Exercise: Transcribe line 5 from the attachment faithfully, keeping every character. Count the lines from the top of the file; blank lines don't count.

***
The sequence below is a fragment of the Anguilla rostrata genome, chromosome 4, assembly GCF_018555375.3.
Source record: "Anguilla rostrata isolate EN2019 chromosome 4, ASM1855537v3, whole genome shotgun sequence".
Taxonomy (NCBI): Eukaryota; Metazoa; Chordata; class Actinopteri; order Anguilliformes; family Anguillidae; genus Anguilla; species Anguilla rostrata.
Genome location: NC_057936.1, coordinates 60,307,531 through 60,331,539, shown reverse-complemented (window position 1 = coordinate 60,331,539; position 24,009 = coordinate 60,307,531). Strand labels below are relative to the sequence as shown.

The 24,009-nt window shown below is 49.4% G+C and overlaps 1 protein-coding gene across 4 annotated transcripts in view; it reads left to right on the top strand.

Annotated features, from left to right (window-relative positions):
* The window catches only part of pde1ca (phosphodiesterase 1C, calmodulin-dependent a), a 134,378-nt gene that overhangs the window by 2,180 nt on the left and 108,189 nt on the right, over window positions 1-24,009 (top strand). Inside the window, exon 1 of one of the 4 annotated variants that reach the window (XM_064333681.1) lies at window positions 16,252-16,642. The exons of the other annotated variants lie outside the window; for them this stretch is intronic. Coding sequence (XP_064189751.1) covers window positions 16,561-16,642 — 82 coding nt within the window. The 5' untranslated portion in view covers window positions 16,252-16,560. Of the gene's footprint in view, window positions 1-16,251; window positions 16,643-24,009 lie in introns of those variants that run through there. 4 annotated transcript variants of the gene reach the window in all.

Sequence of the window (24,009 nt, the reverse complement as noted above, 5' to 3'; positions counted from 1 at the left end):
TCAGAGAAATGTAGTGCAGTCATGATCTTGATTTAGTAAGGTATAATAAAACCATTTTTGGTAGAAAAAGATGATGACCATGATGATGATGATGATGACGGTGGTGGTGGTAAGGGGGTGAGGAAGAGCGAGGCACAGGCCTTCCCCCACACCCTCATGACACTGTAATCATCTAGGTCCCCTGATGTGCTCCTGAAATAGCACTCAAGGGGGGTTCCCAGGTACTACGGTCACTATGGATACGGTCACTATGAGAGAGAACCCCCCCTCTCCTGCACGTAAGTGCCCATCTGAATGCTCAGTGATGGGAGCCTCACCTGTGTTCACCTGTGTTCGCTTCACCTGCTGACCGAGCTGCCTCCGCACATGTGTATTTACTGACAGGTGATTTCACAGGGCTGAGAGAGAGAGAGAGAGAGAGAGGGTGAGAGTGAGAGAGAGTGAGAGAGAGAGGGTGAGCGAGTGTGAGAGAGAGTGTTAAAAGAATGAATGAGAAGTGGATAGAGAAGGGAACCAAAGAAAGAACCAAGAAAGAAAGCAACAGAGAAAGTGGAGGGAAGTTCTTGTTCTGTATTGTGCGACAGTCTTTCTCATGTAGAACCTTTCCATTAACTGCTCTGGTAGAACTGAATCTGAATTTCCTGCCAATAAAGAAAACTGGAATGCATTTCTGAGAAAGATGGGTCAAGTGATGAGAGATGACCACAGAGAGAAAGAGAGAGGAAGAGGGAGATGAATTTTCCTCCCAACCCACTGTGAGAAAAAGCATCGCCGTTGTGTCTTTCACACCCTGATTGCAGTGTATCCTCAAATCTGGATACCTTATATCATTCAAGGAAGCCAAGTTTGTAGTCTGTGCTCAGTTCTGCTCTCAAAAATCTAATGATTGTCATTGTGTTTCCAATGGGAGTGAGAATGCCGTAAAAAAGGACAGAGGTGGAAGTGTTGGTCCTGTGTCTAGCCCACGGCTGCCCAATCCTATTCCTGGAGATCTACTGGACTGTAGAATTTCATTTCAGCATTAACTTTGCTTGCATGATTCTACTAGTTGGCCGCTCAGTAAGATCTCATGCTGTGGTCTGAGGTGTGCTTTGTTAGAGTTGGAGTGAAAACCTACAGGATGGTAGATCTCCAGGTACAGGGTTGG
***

The 24,009-nt window shown below is 49.4% G+C and overlaps 1 protein-coding gene across 4 annotated transcripts in view; it reads left to right on the top strand.